Bank card holders are being urged to protect themselves from phone scams in light of an "exponential rise" in the activity.
A woman was recently conned out of nearly £20,000 by someone claiming to be from RBS. The victim, from Crocketford in Dumfries and Galloway, was phoned and told someone tried to withdraw £5000 from her account.
She was asked to confirm bank details and when she refused the caller told her to phone the bank to confirm the call was genuine.
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But the original caller did not hang up, meaning that when the woman dialled for the bank she was still connected to the scam call.
The dedicated cheque and plastic crime unit, a police body that tackles UK financial fraud, calls such scams "courier fraud" as the caller often tells the victim the bank is sending someone to collect their card once they have obtained the details.
Strathclyde, Surrey and London are the worst-affected areas, while this type of phone scam is said to be increasing in the Grampian area.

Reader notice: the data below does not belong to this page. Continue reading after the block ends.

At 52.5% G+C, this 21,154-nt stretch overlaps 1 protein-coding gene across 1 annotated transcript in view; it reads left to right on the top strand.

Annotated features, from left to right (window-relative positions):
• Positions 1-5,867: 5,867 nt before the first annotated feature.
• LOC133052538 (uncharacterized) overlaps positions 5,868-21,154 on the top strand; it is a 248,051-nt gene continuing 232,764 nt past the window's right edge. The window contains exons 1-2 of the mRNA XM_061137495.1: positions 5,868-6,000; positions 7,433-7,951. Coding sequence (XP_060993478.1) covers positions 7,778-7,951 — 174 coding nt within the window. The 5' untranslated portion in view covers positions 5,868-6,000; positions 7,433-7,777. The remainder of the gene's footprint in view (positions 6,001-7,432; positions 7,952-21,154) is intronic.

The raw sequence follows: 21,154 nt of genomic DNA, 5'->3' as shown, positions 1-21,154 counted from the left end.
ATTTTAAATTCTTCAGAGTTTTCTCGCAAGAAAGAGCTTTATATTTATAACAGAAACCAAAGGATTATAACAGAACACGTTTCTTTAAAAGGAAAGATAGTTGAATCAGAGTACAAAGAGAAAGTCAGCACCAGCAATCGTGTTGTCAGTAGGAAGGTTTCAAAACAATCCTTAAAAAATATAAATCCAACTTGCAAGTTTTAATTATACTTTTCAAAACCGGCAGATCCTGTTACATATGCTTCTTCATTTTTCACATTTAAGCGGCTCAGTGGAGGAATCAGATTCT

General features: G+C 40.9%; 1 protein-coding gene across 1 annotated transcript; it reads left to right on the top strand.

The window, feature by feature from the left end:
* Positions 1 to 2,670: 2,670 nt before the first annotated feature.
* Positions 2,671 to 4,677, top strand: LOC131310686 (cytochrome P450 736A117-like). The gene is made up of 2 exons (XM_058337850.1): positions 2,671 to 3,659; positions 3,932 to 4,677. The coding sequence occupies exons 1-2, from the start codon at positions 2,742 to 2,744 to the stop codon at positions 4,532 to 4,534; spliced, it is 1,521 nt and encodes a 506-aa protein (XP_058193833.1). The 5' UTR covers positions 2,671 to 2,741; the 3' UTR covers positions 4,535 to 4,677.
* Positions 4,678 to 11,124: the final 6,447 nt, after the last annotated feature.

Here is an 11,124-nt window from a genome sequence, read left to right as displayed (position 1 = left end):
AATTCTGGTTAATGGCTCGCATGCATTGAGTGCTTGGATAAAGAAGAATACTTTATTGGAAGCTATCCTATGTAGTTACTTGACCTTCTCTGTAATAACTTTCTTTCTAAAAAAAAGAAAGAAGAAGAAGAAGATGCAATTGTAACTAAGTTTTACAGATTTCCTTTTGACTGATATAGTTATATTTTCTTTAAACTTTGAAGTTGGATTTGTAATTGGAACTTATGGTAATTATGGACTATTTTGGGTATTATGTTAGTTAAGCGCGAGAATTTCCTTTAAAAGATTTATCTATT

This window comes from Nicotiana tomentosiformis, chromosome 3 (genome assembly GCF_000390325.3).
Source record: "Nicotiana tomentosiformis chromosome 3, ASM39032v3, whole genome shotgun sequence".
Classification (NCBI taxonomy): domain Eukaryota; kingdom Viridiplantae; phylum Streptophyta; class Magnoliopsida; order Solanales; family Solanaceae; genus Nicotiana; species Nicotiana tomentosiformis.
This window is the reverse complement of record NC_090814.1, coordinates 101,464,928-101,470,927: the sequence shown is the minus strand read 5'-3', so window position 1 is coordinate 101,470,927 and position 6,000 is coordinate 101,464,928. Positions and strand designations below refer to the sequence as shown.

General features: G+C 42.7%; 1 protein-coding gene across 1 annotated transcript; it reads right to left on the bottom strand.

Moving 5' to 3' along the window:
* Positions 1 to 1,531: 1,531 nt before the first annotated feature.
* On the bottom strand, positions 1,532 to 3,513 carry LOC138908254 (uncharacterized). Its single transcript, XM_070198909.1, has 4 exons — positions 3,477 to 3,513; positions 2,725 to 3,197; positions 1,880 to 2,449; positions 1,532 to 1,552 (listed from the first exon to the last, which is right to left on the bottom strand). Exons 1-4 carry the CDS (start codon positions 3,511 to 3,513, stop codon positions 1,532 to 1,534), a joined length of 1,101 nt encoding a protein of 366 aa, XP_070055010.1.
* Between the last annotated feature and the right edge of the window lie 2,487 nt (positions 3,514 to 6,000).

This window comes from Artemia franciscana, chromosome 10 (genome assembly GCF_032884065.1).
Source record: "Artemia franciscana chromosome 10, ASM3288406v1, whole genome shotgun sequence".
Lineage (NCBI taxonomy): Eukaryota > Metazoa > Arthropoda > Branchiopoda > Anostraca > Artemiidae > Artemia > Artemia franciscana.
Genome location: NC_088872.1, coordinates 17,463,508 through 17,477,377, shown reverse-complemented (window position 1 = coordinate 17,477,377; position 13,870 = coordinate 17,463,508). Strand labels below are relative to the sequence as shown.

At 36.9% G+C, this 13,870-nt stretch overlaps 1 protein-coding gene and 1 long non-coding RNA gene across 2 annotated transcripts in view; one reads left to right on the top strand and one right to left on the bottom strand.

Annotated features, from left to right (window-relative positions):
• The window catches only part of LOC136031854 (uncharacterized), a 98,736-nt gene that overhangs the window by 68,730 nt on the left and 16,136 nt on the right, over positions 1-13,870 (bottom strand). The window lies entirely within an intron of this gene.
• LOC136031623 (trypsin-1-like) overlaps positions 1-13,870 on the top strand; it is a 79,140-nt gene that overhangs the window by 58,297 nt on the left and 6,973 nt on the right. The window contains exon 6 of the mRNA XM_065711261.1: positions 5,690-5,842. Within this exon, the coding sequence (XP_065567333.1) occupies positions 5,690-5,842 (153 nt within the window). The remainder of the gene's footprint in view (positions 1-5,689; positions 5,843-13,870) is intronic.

Figures from the UK Cards Association and Financial Fraud Action show the scam has resulted in £7.5 million-worth of fraud in the UK between January and August.
Detective Chief Inspector Dave Carter, who heads the card crime unit, said: "There's been an exponential rise in reported case of this fraud. It relies on deception of the customer who, cases show, are often elderly and vulnerable, sometimes alone in the house and who often takes the fraudster's word at face-value."
Banks will never ask customers for pin numbers.